Those agreements in virtue of which is expressly convened that the guarantee is intended to cover also the freight, compensation amounts, or those agreements that anyhow limits the object of the guarantee;
Date and nature of the contract in virtue of which the mortgage is granted, or nature of the credit guaranteed by the mortgage;
The amount or the maximum amount of the obligation in virtue of which the mortgage is granted, as well as the agreed interests, term period, place and mean of payment; or the proceedings to fix that maximum amount in case is guaranteed an amount not determinate; and,
Other valid agreements.
According to article 3 of the said Resolution No. 487 of CAN, mortgages must be granted by public deed. In Ecuador this capacity of faith is delegated only to Public Notaries; however, there is no inconvenient that the mortgage is granted abroad, but always subject to the abovementioned requirements if it is to be registered within the Ecuadorian Registry. It has to be noted also that according to the General Law of Registration, if the mortgage is granted abroad, prior to its registration, a judicial order must be issued declaring the validity of the document as to formalities and its authenticity. Since a vessel can be subject of various mortgages, the principal effect of mortgage's registration is reflected in regards to the position of preference in contrast to other creditors of the debtor. Sometimes, foreign creditors, especially foreign financial institutions, believe that the registration of a mortgage at the Ecuadorian Registry implies a prohibition to transfer the property of the vessel mortgaged. Under the Ecuadorian Law, there is no such implication and even though if by agreement such particular prohibition is convened, this clause is in no way binding to the Harbor Master's Office (Ship Registry Office). Any prohibition to transfer the vessel's property can only be imposed by means of a judicial decision as consequence of a particular proceeding. There is an expressly provision contained within our Civil Code that permits the debtor - owner of the good mortgaged to sell its property is despite of such clause intended to forbid so. Such agreement prohibiting the mortgagee to sells its property produces no effect as to registration purposes, since the Registry Officer will always permits the transference of property notwithstanding such clause.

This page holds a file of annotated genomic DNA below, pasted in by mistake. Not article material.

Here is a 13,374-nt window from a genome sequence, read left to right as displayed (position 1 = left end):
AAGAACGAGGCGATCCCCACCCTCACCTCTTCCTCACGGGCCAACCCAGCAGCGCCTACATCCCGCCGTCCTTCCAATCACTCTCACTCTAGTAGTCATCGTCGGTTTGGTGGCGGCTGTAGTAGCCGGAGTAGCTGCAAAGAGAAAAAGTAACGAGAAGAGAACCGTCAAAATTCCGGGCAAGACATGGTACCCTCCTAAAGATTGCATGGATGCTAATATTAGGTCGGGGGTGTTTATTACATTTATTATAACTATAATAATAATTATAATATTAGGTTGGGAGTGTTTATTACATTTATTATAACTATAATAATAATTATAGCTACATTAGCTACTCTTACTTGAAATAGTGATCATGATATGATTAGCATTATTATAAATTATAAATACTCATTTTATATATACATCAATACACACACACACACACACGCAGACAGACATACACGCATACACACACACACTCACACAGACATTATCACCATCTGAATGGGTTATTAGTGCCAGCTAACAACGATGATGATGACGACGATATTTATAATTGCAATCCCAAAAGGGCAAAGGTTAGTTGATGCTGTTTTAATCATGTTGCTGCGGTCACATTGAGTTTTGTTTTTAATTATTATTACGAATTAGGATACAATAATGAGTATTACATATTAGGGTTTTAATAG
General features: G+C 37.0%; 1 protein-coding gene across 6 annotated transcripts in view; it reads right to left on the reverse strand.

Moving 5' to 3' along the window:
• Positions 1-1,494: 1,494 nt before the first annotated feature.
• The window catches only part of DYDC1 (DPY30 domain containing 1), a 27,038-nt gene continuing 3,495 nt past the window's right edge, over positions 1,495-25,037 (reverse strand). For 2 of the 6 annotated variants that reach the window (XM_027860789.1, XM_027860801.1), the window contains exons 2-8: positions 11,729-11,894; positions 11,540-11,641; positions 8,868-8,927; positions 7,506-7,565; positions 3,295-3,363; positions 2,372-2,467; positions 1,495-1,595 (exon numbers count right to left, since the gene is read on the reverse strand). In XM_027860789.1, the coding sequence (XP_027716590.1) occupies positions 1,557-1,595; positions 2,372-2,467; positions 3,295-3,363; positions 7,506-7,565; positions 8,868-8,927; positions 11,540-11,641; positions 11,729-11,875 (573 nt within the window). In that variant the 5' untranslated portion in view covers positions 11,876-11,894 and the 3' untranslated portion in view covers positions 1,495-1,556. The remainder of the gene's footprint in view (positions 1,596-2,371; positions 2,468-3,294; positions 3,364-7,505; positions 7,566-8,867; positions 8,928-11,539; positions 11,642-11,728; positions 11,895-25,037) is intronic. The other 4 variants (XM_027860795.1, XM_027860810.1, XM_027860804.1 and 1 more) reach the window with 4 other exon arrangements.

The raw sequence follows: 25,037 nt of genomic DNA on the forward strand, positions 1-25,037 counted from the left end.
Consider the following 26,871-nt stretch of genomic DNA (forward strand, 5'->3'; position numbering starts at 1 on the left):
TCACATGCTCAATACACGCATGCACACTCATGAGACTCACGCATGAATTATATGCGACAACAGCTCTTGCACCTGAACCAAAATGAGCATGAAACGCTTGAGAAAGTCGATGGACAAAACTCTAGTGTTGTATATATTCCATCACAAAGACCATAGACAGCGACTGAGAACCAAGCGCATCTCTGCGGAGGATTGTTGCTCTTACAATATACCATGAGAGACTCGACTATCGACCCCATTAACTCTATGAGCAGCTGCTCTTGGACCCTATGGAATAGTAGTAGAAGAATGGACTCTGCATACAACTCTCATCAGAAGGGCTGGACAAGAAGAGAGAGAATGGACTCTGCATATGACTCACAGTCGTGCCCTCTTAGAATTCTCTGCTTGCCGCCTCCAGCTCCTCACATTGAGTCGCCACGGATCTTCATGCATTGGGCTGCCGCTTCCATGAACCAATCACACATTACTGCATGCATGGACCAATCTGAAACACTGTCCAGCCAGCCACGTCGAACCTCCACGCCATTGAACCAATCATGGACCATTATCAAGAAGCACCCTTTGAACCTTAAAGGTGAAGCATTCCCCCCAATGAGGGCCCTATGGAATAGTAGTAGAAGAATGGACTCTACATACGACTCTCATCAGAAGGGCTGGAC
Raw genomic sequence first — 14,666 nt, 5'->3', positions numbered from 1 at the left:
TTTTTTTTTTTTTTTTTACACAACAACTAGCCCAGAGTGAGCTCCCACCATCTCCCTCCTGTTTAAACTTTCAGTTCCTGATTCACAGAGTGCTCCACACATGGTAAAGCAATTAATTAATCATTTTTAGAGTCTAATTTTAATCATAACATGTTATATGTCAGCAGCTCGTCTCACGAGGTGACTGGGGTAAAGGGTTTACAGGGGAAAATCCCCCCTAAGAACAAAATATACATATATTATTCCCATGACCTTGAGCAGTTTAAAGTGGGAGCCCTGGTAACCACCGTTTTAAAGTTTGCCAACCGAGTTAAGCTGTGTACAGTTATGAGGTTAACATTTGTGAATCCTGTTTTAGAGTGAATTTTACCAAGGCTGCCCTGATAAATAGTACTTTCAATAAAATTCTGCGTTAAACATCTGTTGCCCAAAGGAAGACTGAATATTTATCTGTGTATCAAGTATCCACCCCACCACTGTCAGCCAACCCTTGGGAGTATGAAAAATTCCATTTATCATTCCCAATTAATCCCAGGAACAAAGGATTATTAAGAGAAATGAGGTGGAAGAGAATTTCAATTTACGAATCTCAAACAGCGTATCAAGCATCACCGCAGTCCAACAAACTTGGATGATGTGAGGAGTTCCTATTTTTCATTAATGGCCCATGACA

Information unavailable at this time.


LCDR Freddy Espinoza
Deputy Director of Environmental Management
Elizalde 101 y Malecón

593 42320400 ext. 37206


CDR Jaime Lasso
Technical Officer

+593 960998209



Stockholm Agreement 96
IMO Convention 48
* IMO amendments 91 
* IMO amendments 93
SOLAS Convention 74
SOLAS Protocol 78
SOLAS Protocol 88
LOAD LINES Convention 66
LOAD LINES Protocol 88
TONNAGE Convention 69
COLREG  Convention 72
CSC Convention 72
CSC amendments 93
SFV Protocol 93
STCW  Convention 78
STCW-F Convention 95
SAR  Convention 79
STP Agreement 71
STP Protocol 73
IMSO Convention 76
INMARSAT amendments 94
INMARSAT amendments 98
IMSO amendments 2006
IMSO amendments 2008
FACILITATION Convention 65
MARPOL 73/78 (Annex I/II)
MARPOL 73/78 (Annex IV)
MARPOL 73/78 (Annex V)
MARPOL Protocol 97 (Annex VI)
London Convention 72
London Convention Protocol 96
INTERVENTION Convention 69
CLC Convention 69
CLC Protocol 76
CLC Protocol 92
FUND Convention 71
FUND Protocol 92
FUND Protocol 2003
NUCLEAR Convention 71
MARPOL 73/78 (Annex III)
PAL Protocol 76
PAL Protocol 90
PAL Protocol 02
LLMC Convention 76
LLMC Protocol 96
SUA Convention 2005
SUA Protocol 2005
SALVAGE Convention 89
OPRC  Convention 90
HNS Convention 96
Cape Town Agreement 2012
SUA Convention 88
SUA Protocol 88

IMO Conventions

Status of Conventions Ecuador

IMO Convention 48 x
SOLAS Convention 74 x
SOLAS Protocol 78 x
SOLAS Protocol 88 x
SOLAS Agreement 96
LOAD LINES Convention 66 x
LOAD LINES Protocol 88 x
TONNAGE Convention 69 x
COLREG Convention 72 x
CSC Convention 72
CSC amendments 93
SFV Protocol 93
Cape Town Agreement 2012
STCW Convention 78 x
STCW-F Convention 95
SAR Convention 79 x
STP Agreement 71
Space STP Protocol 73
IMSO Convention 76 x
IMSO amendments 2006
IMSO amendments 2008 x
FACILITATION Convention 65 x
MARPOL 73/78 (Annex I/II) x
MARPOL 73/78 (Annex III) x
MARPOL 73/78 (Annex IV) x
MARPOL 73/78 (Annex V) x
MARPOL Protocol 97 (Annex VI)
London Convention 72
London Convention Protocol 96
INTERVENTION Convention 69 x
CLC Convention 69 x
CLC Protocol 76
CLC Protocol 92 x
FUND Protocol 76
FUND Protocol 92 x
FUND Protocol 2003
NUCLEAR Convention 71
PAL Convention 74
PAL Protocol 76
PAL Protocol 90
PAL Protocol 02
LLMC Convention 76
LLMC Protocol 96
SUA Convention 88 x
SUA Protocol 88 x
SUA Convention 2005
SUA Protocol 2005
SALVAGE Convention 89 x
OPRC Convention 90 x
HNS Convention 96
OPRC/HNS 2000 x

x: Accession/ratification
d: Denunciation